taste, must make sense, must draw from the empty
coarse, palette, the best of atmospheric intent -tions,
and stand to attention. To send the gentle smile,
the reminder to not stare off into the distance
where the ships have sailed unmanned,
no wind, no sail, no remote control
of the tide, no consciousness willing to bear the weight
of the cargo, the flotsam we recovered and rebuilt
as wide-eyed perilous navigators charting our journeys
by the light of the stars, by the light of our young hearts,
by the light of some distant beacon on a shore,
a harbor of comfort, of stories from the past
we were still sailing for. Did you make it.
It seemed like you did. Even if you could not
believe in it. You made it, and here and there I hear
the trumpets blare, confidants and associates,
acquaintances from beyond that port they have photographs
and logs that have kept track
of your kindness, your fortitude, your gratitude,
your courage to defy the administration, Bobby Knight,
and that chair you threw across the basketball court.
They wear your name on their T-shirts and they swing away,
stitched leather balls spinning into a future you knew
they could find with an educated mind.

I have ran out of words, good sir.
Out of good time and good
excuses and out of
making good, and so, I regress
because this fist fight, this bare knuckle brawl,
against the inertia of falling forward,
it might mean that some thing I cannot see
may catch me.

Because it seems all the things that do ever catch me
are the things I cannot see.

The things that jerk,
that hook, the pulley and the harness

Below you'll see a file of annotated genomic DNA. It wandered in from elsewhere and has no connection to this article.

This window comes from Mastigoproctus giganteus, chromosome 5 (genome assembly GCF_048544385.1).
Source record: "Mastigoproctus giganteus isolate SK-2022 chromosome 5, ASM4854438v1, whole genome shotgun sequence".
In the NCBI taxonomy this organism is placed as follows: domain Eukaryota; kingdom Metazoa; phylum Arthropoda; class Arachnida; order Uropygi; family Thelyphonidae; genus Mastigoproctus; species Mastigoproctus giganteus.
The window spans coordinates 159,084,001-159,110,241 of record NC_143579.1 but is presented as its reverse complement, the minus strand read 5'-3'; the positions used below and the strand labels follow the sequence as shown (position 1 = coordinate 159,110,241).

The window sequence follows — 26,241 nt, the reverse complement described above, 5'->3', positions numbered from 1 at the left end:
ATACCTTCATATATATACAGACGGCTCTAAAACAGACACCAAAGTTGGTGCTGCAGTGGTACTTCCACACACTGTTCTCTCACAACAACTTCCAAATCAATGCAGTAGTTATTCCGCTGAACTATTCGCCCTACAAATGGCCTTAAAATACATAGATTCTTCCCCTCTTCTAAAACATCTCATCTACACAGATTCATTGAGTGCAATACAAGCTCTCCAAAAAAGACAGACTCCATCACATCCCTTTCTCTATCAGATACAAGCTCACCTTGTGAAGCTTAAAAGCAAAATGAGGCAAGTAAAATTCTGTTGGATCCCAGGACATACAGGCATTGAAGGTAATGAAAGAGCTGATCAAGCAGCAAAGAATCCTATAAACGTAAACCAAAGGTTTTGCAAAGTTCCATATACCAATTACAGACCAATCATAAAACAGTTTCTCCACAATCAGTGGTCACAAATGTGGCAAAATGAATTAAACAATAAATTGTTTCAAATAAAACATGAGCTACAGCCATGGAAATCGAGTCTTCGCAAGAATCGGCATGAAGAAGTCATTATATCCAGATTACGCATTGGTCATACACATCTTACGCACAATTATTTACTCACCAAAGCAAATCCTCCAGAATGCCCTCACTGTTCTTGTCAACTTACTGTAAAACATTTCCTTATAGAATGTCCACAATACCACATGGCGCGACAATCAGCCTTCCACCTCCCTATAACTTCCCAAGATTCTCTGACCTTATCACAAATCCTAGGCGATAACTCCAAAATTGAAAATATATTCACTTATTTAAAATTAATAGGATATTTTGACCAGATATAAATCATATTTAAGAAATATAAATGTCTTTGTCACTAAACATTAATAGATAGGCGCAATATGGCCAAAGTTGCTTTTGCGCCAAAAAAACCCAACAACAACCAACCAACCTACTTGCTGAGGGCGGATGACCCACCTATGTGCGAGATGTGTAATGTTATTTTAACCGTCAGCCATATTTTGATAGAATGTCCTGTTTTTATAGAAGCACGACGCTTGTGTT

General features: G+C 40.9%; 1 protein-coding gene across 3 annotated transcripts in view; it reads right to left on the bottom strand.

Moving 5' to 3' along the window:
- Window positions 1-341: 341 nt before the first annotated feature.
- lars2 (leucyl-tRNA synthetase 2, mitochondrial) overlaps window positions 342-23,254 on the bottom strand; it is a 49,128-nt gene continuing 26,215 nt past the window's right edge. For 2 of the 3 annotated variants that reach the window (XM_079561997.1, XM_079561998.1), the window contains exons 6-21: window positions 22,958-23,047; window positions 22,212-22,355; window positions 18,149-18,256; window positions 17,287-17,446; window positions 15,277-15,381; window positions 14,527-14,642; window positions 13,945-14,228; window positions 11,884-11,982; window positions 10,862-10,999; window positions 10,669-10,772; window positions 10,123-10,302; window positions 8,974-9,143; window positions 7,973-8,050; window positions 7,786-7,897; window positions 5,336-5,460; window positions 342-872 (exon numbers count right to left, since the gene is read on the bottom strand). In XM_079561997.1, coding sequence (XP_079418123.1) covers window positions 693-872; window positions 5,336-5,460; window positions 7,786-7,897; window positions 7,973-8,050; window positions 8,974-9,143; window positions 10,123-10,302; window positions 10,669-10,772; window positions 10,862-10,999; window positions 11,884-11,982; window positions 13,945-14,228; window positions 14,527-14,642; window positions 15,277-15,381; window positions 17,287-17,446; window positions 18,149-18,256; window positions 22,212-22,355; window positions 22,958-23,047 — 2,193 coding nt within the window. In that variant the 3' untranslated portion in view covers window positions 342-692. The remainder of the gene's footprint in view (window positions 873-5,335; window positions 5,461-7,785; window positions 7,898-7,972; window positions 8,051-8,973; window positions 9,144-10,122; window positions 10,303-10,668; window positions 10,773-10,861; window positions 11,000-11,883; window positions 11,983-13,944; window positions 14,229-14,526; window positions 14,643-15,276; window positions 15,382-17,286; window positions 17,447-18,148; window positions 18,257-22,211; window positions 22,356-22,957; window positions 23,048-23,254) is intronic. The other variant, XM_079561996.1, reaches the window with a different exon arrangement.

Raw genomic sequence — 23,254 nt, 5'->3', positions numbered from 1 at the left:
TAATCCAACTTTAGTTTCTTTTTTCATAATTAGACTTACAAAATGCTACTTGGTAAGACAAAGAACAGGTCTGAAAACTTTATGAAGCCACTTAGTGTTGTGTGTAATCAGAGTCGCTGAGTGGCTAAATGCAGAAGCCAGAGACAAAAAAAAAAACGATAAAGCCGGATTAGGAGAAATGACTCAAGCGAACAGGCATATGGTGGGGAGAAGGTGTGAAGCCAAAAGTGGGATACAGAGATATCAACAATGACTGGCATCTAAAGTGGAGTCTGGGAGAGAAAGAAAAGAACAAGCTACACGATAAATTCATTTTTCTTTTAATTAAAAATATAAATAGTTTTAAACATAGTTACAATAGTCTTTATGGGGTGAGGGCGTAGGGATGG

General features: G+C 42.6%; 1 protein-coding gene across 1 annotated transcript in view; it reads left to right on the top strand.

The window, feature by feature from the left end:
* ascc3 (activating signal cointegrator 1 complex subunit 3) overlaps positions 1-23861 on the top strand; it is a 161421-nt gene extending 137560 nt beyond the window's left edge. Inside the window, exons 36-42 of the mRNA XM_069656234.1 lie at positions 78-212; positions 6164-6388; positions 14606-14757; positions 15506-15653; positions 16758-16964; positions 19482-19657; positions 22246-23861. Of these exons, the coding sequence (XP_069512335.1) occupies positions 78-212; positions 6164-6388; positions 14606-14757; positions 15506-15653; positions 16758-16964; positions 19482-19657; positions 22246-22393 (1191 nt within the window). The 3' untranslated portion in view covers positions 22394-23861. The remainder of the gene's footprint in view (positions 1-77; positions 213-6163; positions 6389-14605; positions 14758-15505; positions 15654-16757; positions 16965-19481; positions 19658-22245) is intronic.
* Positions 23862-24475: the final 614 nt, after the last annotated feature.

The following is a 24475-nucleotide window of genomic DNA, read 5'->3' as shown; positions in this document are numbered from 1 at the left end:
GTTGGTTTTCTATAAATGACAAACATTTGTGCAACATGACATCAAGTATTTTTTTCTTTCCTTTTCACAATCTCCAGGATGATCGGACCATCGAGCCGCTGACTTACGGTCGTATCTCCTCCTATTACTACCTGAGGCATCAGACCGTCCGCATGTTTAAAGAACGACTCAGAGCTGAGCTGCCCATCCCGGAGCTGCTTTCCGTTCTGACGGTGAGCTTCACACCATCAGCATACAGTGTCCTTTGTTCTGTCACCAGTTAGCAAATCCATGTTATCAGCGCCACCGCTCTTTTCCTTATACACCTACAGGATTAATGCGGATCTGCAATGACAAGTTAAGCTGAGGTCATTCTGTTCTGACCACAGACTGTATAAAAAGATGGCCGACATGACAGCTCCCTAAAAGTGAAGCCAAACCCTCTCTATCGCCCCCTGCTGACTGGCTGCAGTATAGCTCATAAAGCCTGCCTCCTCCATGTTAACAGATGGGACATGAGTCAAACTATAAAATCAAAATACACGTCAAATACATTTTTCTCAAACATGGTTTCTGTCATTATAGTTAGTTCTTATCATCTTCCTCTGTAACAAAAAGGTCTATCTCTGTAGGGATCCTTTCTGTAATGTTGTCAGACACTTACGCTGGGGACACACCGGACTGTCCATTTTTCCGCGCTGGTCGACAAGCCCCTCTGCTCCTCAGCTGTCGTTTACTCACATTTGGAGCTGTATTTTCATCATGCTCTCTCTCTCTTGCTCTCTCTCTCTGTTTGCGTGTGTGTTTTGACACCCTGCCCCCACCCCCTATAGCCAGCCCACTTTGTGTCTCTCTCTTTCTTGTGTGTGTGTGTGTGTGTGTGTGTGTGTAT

that bind me, that lift me from time to time,
that lift Peter Pan up from his slumber in Never Land,
and how long have you been asleep Peter,
how long have you not been paying attention.

And so, I regress, scouring the ledger
through the glass that blurs the past.
Finger prints and palm prints and nose prints.
The grease of human diligence
attempting to grasp, to clasp, again
those moments in the back of my mind
in between our shared, adolescent dreams
of pretty girls we confused into loving us, somehow, somehow…
the ones we’d like to find again,
the ones we should have never let go of,
the ones we assured each other we were going to still find.
Those moments somewhere in between the concrete and the abstract
pavement of the path that we argued
would defy every eloquent epitaph.

We were going to set this world on fire, perhaps if only
we knew it better then, to keep the other warm;
with company, with brotherhood, with handshakes
we could never decide on how hard to embrace,
with truths and dares, we could never decide on
how hard to embrace, with embraces we could
never decide on how hard to embrace.

We were both storytellers, prone to exaggerate, to inflate
our simple lives, to escape
how natural it was to love
everyone we loved, and to love each other
at a distance or by bonfire light, neon light,
or by Miller’s High Life Lite. It was not, my friend,
it was extra ordinary.

They come now, all dressed
intending their Sunday best.
I stand now. I smile. I shake hands.
I offer my deepest gratitude for their presence,
their arrival, their condolences, and for once,
because I have never been much of an honest man,
I don’t want them to give any of it back to me.
Take it with you, please. Is this the currency
that it takes. The rare minted coins, molten in the furnace
of an education, the price of time.

Take it. Please, take it. Give me more time.

I sat on my knees a few days ago and I prayed.